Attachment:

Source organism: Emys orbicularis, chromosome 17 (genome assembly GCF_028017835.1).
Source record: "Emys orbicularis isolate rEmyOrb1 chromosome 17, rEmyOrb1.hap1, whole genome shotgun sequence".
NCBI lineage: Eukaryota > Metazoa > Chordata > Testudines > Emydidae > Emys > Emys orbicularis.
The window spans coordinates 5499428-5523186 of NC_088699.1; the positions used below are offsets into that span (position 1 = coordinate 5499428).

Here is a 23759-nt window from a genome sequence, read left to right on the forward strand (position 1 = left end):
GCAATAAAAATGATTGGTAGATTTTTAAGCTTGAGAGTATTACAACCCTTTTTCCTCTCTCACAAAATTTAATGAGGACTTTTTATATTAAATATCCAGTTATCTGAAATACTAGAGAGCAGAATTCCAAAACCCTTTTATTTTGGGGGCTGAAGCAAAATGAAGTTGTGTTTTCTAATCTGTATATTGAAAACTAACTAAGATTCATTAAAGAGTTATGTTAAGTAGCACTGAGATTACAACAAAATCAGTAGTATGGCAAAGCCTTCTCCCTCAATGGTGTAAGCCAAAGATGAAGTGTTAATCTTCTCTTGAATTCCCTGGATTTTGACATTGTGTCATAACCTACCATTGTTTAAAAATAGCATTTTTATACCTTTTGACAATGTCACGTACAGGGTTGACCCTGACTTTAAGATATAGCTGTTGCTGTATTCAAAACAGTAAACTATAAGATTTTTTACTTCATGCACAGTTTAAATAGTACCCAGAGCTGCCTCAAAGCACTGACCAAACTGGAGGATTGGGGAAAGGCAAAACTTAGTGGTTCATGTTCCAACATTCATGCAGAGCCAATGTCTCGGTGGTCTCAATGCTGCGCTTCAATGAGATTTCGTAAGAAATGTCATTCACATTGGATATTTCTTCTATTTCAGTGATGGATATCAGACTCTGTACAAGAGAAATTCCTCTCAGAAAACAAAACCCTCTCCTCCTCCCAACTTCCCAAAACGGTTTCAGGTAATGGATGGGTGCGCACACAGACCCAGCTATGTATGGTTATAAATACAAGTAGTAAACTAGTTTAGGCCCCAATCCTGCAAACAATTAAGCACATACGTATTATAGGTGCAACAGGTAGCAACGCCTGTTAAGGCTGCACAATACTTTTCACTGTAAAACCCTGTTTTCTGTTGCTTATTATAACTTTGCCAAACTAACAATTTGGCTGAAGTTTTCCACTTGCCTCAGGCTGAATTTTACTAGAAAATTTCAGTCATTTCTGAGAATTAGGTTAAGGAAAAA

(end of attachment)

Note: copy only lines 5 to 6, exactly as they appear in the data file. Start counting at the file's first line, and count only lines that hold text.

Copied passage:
Here is a 23759-nt window from a genome sequence, read left to right on the forward strand (position 1 = left end):
GCAATAAAAATGATTGGTAGATTTTTAAGCTTGAGAGTATTACAACCCTTTTTCCTCTCTCACAAAATTTAATGAGGACTTTTTATATTAAATATCCAGTTATCTGAAATACTAGAGAGCAGAATTCCAAAACCCTTTTATTTTGGGGGCTGAAGCAAAATGAAGTTGTGTTTTCTAATCTGTATATTGAAAACTAACTAAGATTCATTAAAGAGTTATGTTAAGTAGCACTGAGATTACAACAAAATCAGTAGTATGGCAAAGCCTTCTCCCTCAATGGTGTAAGCCAAAGATGAAGTGTTAATCTTCTCTTGAATTCCCTGGATTTTGACATTGTGTCATAACCTACCATTGTTTAAAAATAGCATTTTTATACCTTTTGACAATGTCACGTACAGGGTTGACCCTGACTTTAAGATATAGCTGTTGCTGTATTCAAAACAGTAAACTATAAGATTTTTTACTTCATGCACAGTTTAAATAGTACCCAGAGCTGCCTCAAAGCACTGACCAAACTGGAGGATTGGGGAAAGGCAAAACTTAGTGGTTCATGTTCCAACATTCATGCAGAGCCAATGTCTCGGTGGTCTCAATGCTGCGCTTCAATGAGATTTCGTAAGAAATGTCATTCACATTGGATATTTCTTCTATTTCAGTGATGGATATCAGACTCTGTACAAGAGAAATTCCTCTCAGAAAACAAAACCCTCTCCTCCTCCCAACTTCCCAAAACGGTTTCAGGTAATGGATGGGTGCGCACACAGACCCAGCTATGTATGGTTATAAATACAAGTAGTAAACTAGTTTAGGCCCCAATCCTGCAAACAATTAAGCACATACGTATTATAGGTGCAACAGGTAGCAACGCCTGTTAAGGCTGCACAATACTTTTCACTGTAAAACCCTGTTTTCTGTTGCTTATTATAACTTTGCCAAACTAACAATTTGGCTGAAGTTTTCCACTTGCCTCAGGCTGAATTTTACTAGAAAATTTCAGTCATTTCTGAGAATTAGGTTAAGGAAAAA